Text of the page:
Delta recently introduced a new onboard safety message. What were the airline's media goals regarding that new video?
Katie Connell: We wanted to introduce the new video in a different and nontraditional way to achieve two primary goals: Attract and keep the attention of viewers and build buzz about the video well before it ever began playing on our airplanes. We decided to leverage the popularity of social media, and specifically our own blog, blog.delta.com, and YouTube where we premiered the video... before doing traditional media outreach.
What made the Associated Press such a good target? How did you pitch reporter Daniel Yee?
Connell: AP articles generate worldwide coverage, making it an ideal exclusive for us. We've worked with Dan on other social media stories involving Delta, so we pitched the idea on the story [about] posting the video online first, as well as the reason for our new approach to the traditional, often cookie-cutter safety video.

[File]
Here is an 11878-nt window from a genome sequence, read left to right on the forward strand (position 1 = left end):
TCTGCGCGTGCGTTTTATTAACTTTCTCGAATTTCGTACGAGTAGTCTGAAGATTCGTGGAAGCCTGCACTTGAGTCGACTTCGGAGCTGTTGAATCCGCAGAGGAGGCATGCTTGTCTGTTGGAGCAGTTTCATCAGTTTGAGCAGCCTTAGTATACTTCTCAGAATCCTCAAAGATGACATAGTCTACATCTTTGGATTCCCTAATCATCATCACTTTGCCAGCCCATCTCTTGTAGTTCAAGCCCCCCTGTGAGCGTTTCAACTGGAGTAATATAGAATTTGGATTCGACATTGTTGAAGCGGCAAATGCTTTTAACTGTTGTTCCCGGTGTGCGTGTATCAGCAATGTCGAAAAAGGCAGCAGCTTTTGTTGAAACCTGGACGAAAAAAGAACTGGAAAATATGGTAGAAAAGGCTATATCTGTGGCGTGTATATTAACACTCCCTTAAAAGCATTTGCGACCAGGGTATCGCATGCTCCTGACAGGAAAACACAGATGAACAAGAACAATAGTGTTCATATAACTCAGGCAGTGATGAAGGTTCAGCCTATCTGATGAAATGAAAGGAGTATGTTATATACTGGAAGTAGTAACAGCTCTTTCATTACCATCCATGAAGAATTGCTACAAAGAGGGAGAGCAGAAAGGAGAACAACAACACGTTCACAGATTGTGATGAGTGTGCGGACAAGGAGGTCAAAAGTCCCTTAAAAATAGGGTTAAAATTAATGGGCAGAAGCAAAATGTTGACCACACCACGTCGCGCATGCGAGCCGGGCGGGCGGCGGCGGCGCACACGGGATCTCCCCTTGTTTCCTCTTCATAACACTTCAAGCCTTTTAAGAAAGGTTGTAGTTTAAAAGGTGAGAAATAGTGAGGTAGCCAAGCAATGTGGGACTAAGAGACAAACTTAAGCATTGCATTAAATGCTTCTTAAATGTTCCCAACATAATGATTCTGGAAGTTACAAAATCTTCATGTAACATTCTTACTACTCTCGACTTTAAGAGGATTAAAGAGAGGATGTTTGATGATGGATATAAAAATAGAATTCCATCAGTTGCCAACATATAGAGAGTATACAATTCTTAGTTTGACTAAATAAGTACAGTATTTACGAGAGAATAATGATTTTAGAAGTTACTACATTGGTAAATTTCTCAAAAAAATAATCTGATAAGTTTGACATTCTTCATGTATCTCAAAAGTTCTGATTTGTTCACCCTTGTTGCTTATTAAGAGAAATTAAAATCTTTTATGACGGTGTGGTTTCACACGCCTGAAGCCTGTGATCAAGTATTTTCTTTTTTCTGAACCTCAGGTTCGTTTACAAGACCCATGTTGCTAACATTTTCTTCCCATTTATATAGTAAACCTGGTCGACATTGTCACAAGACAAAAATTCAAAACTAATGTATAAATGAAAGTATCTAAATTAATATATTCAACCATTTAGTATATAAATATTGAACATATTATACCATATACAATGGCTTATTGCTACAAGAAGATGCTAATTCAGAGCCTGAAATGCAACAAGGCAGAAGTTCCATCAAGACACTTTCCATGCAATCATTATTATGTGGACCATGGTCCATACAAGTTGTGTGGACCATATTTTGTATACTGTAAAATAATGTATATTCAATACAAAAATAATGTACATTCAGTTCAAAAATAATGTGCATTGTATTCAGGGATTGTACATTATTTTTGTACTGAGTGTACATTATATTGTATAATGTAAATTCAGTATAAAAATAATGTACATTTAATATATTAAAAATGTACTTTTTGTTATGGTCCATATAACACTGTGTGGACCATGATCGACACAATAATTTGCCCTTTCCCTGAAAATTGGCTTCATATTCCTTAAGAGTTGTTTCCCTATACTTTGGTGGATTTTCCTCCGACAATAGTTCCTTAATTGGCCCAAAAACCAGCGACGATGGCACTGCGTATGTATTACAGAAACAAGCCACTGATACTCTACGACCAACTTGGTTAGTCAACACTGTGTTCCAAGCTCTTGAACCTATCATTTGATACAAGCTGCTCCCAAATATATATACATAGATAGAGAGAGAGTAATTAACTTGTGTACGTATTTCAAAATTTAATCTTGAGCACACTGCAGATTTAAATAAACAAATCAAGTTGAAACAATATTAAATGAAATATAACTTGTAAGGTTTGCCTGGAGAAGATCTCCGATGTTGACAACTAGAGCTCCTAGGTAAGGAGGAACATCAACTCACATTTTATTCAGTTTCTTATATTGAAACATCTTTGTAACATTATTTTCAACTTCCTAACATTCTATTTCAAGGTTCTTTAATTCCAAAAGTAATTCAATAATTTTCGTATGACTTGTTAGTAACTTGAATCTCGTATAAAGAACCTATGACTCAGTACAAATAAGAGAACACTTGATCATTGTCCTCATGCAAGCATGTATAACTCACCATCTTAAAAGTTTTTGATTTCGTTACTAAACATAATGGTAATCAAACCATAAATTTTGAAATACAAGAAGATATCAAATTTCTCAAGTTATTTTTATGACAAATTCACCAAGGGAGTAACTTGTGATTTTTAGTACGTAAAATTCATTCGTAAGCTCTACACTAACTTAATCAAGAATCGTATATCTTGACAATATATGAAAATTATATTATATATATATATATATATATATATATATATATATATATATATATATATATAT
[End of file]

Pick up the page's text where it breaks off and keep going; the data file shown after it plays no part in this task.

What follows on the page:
Did you do any media training for Delta employees for this story?
Connell: We briefed Katherine Lee and Chris Babb (both pictured), the lead flight attendant in the video and Delta's internal producer, respectively, before the interview. But we felt we had two strong hooks: the fresh, new content brought to the federally mandated safety video, as well as the personality and almost immediate popularity of [Lee] in the online space.
What was the impact of the hit?
Connell: The story was covered by broadcast and print outlets worldwide, generating the equivalent of more than $200,000 in calculated advertising value. It also fueled interest in the original YouTube posting.
Name: Katie Connell, senior manager of corporate communications, Delta Airlines
Placement: Associated Press, March 22
Pitch timeline: one month